5 Tips For Writing More Quickly

Fountain pen on writing stationery photo

November is once again here, which means that many of you writer-types are probably halfway through NaNoWriMo, the annual writing event that challenges you to write an entire novel (consisting of at least 50k’s worth of words) in a month.

Even if you’re not competing in NaNo, writers are always looking for ways to write more quickly, in order to finish an essay, a short story, a speech, a play, a poem…or anything else that they’re desperate to get down onto paper! Here are our top five tips for writing more quickly:


plan your writing

You might be someone who just likes to get stuck into your writing without planning ahead of time, but planning may be beneficial if you find yourself stuck, staring at the wall, wondering quite where you want your sentences to go. If you’re writing fiction, plan the entire scene, beginning to end. Think about how you want to move the story forward, and what your characters need to do to achieve this. If you’re writing an essay, or some other kind of non-fiction, think about what topics you’ve already covered, and what you still need to do. Also, seek out references and build a structure around them, matching up your points to the referenced texts. You can plan in lots of different ways: some people like lists, some like mind maps, or post-it notes…try them all out, and see what works for you! Knowing what you want to write ahead of time means you won’t be wasting any time when you sit down at your keyboard/notepad.


set a dedicated writing time

Sometimes we have to write whenever we can find a scrap of time–ideas jotted down on the backs of customer receipts, notes typed up on our phones during our morning commute–but if you can, try to set yourself a dedicated and regular writing time. This can be whenever works for you (I know a lot of people seem to have success with waking up an hour earlier, though, as a night owl, this would kill me) and doesn’t have to be a long time. Thirty minutes to an hour or so is usually a good chunk of time for continual writing, as it’s long enough to get things done, but not so long that you get bored and start to procrastinate with a YouTube meme playlist.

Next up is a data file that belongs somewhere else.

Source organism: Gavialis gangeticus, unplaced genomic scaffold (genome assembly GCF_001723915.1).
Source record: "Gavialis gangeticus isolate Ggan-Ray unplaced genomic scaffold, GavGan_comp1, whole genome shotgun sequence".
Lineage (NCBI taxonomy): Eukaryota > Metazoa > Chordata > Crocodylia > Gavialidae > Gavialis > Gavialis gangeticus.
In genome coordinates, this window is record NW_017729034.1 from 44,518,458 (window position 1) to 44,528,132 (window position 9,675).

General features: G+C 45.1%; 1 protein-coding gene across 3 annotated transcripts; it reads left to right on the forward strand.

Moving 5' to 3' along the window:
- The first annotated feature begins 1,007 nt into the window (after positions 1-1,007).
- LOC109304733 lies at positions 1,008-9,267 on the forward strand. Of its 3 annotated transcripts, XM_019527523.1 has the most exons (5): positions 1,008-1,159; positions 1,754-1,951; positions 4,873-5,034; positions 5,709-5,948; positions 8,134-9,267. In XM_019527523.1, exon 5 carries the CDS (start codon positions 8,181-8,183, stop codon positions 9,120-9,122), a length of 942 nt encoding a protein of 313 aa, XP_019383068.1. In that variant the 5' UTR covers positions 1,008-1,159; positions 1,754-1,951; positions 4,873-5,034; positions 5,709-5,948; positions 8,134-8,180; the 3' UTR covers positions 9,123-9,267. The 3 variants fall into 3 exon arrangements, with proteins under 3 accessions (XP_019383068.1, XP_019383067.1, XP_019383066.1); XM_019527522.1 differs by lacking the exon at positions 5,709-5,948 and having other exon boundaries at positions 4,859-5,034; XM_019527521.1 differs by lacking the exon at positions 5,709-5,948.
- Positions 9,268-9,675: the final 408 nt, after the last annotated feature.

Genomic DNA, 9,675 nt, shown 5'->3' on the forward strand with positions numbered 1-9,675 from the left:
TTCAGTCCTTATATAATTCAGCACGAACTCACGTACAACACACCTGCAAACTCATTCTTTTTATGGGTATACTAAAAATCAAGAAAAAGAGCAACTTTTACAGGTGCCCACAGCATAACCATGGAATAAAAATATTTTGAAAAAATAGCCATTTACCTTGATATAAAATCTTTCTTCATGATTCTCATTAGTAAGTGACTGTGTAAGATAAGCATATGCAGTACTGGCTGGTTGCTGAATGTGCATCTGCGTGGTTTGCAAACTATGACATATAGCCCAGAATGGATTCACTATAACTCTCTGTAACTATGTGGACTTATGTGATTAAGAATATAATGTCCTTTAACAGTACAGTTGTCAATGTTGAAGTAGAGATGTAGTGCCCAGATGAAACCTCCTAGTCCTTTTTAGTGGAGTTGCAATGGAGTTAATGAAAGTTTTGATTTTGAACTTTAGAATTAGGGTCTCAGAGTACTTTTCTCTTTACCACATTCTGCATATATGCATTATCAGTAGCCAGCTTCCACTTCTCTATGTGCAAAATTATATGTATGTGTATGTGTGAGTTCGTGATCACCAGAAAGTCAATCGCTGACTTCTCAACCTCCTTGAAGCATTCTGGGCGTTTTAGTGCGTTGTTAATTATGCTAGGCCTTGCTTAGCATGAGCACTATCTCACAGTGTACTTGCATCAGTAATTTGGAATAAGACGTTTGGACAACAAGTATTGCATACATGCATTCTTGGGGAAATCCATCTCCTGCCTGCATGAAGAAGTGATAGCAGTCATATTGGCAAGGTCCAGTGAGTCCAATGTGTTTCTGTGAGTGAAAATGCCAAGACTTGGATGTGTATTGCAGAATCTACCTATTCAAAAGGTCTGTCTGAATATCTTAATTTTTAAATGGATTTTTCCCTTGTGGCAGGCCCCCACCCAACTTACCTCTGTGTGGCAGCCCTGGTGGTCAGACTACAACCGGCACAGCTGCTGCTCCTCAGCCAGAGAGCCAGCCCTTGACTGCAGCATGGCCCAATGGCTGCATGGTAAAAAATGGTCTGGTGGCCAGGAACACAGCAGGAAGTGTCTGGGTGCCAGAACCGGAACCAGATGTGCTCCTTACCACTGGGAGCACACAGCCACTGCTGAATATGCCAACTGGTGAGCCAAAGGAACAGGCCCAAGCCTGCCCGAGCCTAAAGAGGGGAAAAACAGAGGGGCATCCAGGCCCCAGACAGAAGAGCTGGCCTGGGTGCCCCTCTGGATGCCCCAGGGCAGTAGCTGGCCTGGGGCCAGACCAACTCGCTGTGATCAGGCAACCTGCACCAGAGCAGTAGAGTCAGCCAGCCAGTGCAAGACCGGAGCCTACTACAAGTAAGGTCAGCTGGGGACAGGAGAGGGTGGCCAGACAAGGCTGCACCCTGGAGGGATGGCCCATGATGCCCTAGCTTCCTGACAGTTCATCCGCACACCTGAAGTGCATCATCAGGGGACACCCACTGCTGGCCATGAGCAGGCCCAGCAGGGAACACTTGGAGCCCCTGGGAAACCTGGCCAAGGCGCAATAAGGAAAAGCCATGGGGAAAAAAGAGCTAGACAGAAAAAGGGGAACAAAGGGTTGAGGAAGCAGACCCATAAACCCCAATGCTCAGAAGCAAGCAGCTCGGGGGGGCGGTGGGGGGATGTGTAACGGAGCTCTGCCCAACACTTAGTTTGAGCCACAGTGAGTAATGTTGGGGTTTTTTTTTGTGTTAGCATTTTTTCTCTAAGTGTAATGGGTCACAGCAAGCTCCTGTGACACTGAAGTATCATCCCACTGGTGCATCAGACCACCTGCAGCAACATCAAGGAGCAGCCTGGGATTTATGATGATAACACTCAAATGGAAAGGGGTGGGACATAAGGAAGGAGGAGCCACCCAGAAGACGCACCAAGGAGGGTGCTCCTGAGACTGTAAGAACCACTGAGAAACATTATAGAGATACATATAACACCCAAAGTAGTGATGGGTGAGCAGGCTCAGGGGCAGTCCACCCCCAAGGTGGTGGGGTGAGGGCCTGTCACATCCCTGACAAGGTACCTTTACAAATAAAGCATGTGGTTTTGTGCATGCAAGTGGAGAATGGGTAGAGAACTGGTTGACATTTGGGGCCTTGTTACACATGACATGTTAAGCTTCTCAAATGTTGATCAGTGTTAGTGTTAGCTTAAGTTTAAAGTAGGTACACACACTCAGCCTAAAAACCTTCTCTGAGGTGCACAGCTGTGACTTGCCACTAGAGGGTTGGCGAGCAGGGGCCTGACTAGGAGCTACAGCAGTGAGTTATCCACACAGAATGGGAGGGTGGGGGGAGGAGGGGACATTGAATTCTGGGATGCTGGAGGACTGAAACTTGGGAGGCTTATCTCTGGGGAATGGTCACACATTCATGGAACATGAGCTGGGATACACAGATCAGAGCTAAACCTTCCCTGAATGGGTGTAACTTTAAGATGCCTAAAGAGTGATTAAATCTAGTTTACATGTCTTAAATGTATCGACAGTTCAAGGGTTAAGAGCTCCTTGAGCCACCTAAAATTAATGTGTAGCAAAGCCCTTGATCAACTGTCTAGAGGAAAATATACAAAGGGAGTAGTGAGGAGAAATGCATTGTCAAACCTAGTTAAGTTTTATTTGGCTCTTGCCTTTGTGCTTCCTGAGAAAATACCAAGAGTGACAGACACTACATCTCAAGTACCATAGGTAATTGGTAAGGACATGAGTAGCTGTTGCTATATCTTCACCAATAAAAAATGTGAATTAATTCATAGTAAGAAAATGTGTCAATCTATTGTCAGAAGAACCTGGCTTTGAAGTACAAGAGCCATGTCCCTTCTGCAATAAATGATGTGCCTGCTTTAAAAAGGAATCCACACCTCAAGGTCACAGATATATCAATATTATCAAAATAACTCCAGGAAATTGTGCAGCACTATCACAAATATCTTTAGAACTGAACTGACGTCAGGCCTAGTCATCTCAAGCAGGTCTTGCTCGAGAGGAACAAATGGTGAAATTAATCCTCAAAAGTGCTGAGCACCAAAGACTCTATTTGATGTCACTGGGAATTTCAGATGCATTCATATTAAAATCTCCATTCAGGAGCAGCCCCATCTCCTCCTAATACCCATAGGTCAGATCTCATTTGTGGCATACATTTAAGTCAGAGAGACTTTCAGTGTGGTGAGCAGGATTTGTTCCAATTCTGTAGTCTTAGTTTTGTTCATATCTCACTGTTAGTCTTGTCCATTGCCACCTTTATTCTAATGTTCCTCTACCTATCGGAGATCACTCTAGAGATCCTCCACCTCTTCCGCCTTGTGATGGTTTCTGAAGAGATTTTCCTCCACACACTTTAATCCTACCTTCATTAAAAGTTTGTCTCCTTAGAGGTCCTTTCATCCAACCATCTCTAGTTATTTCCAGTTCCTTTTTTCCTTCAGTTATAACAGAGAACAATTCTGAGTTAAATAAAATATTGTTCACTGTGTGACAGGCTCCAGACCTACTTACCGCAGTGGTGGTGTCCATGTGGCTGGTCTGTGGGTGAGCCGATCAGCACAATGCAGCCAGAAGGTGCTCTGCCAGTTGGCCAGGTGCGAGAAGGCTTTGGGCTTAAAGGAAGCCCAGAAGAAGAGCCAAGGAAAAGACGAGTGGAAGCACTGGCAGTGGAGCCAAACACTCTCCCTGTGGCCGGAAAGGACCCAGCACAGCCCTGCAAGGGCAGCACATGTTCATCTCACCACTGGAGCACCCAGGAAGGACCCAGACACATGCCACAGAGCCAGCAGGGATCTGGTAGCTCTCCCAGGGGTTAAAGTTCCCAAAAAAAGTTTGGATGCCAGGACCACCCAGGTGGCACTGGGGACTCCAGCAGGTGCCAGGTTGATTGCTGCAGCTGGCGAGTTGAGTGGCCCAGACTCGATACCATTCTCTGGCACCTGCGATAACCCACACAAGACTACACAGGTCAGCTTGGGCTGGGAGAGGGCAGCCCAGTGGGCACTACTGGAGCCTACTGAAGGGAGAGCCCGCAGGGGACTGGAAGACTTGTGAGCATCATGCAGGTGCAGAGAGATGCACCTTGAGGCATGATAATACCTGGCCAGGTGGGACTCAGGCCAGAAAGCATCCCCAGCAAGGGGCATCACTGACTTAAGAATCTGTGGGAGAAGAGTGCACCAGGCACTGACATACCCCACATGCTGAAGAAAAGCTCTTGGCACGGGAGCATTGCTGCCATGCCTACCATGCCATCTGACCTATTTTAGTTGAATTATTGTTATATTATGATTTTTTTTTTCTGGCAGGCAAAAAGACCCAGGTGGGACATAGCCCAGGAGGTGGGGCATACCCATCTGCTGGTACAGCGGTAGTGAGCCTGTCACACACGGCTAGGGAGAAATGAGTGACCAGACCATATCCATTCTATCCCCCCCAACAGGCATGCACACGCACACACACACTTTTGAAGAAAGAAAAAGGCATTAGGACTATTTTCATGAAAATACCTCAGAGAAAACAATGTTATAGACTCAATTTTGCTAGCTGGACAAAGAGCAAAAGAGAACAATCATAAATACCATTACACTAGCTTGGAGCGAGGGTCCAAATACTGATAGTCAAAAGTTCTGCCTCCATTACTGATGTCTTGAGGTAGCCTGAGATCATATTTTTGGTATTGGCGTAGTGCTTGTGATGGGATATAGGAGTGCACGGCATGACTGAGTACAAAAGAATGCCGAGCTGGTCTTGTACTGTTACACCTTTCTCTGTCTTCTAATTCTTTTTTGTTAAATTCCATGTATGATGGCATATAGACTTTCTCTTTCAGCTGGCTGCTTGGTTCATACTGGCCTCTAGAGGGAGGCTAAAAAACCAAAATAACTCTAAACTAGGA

remove yourself from distractions

Our lives can be busy, and it might not always be possible to be completely removed from everything that isn’t writing, especially if you have children or pets that demand constant attention! However, if you can, take yourself to a place that’s free of outside distractions and that you can start associating solely with writing, such as an office, a coffee shop, a library. If possible, also remove electronic distractions like televisions and iPads, and turn your wifi off if you don’t need it for research! Your writing time should be for writing only, and disciplining yourself into a good routine will help improve your productivity as you begin to write more quickly. If you live with people who don’t take your writing time seriously, explain to them that this time is important to you, and that you need to get work done.

keep things interesting

One of the best ways to start writing more quickly is to write the things that excite and interest you the most. Even if you’re writing something like an essay, there are always things to discover that will interest you and spur you on to write more quickly. If you find yourself stuck, write down a list of things that interested you about the topic in the first place, and see if you can expand on your points about your favourite topics. If you’re writing fiction, what is it about your characters and your worlds that really holds your attention? What scenes have you been desperate to write, and why? What is it that makes your world exciting and interesting to a reader? If you’re bored of your own writing, there’s a good chance that your readers will be, too!

be realistic and kind to yourself

Whilst this guide will hopefully help you improve your word counts, you have to remember that you’re not a machine. You’re a person with a busy life who has conquered the scariest initial hurdle and has started writing. You can keep going and you will complete your work, little by little, but don’t be too harsh on yourself too quickly. If you’re just starting out and you expect to write ten thousand words a day, you’ll only serve to frustrate yourself and you’ll end up quitting. Work out how much you write during your dedicated writing time and seek to improve that number little by little–maybe by 5% one day, then 10% a week later. Everything you write gets you one step closer to a finished product, and also helps you improve your writing, little by little. If you’re anything like me, you’re impatient and hard on yourself, but writing takes time. You’ll see results if you keep the work up, though, I guarantee it.

Do you have any other tips for writing more quickly? Let us know in the comments below!

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